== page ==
In this Symphony Beethoven locates the Scherzo as the second Movement, contrary to his custom. It is likewise of extraordinary length; so much so that the principal Division is amplified to a full sonata-allegro design. The principal theme is preceded by eight introductory measures, all derived from the first measure. Here again Beethoven assigns a striking function to the kettledrums---tuned exactly as in the Finale of the Eighth Symphony, in the octave f: the fifth measure of the introductory passage is taken by the drums, solo; and in the fourth Section of the Development he gives to the drums alone the first measure of the three-measure thematic phrase, four times in succession.
The Trio manifests Beethoven's faith in Repetition: nearly the whole of it is built upon a four measure Phrase, always placed in the same key ( with one exception)---similar in general effect to the basso ostinato. The design of the Trio is also expanded, into a Five-Part form.
The third Movement, a very broad Adagio, is probably the most impressive slow Movement that Beethoven ever created, and he was particularly noted for the great beauty and appropriate expression that he always imparted to this important division of the symphonic form. The structure is fundamentally a First-Rondo, since it presents two alternating Themes; but it diverges somewhat from the orthodox arrangement: the subordinate Theme is stated twice, in different keys (in D, later in G), and consequently the principal Theme (in B-flat) appears three times---at each recurrence so elaborately embellished that it gives to the Movement the general character of a Variation-form. In reality it is analogous to the design adopted by Beethoven in the Finale of his Third, and in the slow Movements of his Fifth and Seventh Symphonies. Another noteworthy feature is the formation of the Retransition (returning passage) to the last presentation of the principal Theme (three-flat signature); it is in effect a brief "Development."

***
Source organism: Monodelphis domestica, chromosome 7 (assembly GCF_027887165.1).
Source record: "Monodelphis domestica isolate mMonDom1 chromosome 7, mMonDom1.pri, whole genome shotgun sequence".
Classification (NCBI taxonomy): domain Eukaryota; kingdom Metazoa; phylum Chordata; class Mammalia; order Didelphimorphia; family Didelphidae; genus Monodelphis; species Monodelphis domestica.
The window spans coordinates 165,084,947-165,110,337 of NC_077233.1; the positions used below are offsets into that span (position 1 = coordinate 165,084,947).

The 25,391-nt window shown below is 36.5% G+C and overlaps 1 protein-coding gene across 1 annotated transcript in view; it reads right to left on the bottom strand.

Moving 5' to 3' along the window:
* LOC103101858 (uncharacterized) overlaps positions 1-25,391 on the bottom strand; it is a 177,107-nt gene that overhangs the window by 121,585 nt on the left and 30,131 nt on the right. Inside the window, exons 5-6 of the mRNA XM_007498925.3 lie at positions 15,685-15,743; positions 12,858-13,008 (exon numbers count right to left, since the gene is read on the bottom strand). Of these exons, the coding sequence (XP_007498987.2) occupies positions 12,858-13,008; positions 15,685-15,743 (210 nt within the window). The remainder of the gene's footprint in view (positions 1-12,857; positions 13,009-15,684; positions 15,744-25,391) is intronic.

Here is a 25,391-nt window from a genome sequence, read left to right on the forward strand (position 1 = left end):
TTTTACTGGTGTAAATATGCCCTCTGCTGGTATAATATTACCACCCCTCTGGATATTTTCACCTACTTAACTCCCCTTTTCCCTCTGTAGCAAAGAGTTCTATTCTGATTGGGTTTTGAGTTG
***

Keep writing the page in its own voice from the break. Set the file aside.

The principal Theme is preceded by two introductory measures.
As to the Finale: it was Beethoven's original intention to make the Ninth Symphony a purely instrumental work, [have we been here before?] and it was not until he had sketched an instrumental fourth Movement that he decided to gratify his lifelong desire to set Schiller's Ode to Joy (written in 1785) to music, as a Finale to the three preceding Movements. The original fourth Movement, already sketched, was therefore set aside for the time, but was utilized later as the Finale to his String-quartet in A minor, Op. 132.